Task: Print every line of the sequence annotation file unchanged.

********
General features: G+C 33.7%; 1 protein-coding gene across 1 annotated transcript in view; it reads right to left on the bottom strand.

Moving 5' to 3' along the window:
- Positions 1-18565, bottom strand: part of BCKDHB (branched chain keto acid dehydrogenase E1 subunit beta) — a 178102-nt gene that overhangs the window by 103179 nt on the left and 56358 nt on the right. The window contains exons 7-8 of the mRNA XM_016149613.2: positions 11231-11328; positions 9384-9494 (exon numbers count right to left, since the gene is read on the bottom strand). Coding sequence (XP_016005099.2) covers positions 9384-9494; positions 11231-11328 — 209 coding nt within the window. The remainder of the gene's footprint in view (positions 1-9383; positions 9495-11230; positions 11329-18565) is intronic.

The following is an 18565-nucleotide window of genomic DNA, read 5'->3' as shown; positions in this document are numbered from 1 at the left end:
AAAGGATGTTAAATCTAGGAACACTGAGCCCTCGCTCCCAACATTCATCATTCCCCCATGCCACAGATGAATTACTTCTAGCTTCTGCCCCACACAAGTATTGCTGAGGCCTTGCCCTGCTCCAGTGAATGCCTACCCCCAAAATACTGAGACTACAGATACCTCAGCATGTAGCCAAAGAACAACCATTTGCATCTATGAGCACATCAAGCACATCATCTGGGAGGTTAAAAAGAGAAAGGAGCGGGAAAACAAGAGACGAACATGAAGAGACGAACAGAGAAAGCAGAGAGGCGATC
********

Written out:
General features: G+C 33.7%; 1 protein-coding gene across 1 annotated transcript in view; it reads right to left on the bottom strand.

Moving 5' to 3' along the window:
- Positions 1-18565, bottom strand: part of BCKDHB (branched chain keto acid dehydrogenase E1 subunit beta) — a 178102-nt gene that overhangs the window by 103179 nt on the left and 56358 nt on the right. The window contains exons 7-8 of the mRNA XM_016149613.2: positions 11231-11328; positions 9384-9494 (exon numbers count right to left, since the gene is read on the bottom strand). Coding sequence (XP_016005099.2) covers positions 9384-9494; positions 11231-11328 — 209 coding nt within the window. The remainder of the gene's footprint in view (positions 1-9383; positions 9495-11230; positions 11329-18565) is intronic.

The following is an 18565-nucleotide window of genomic DNA, read 5'->3' as shown; positions in this document are numbered from 1 at the left end:
AAAGGATGTTAAATCTAGGAACACTGAGCCCTCGCTCCCAACATTCATCATTCCCCCATGCCACAGATGAATTACTTCTAGCTTCTGCCCCACACAAGTATTGCTGAGGCCTTGCCCTGCTCCAGTGAATGCCTACCCCCAAAATACTGAGACTACAGATACCTCAGCATGTAGCCAAAGAACAACCATTTGCATCTATGAGCACATCAAGCACATCATCTGGGAGGTTAAAAAGAGAAAGGAGCGGGAAAACAAGAGACGAACATGAAGAGACGAACAGAGAAAGCAGAGAGGCGATC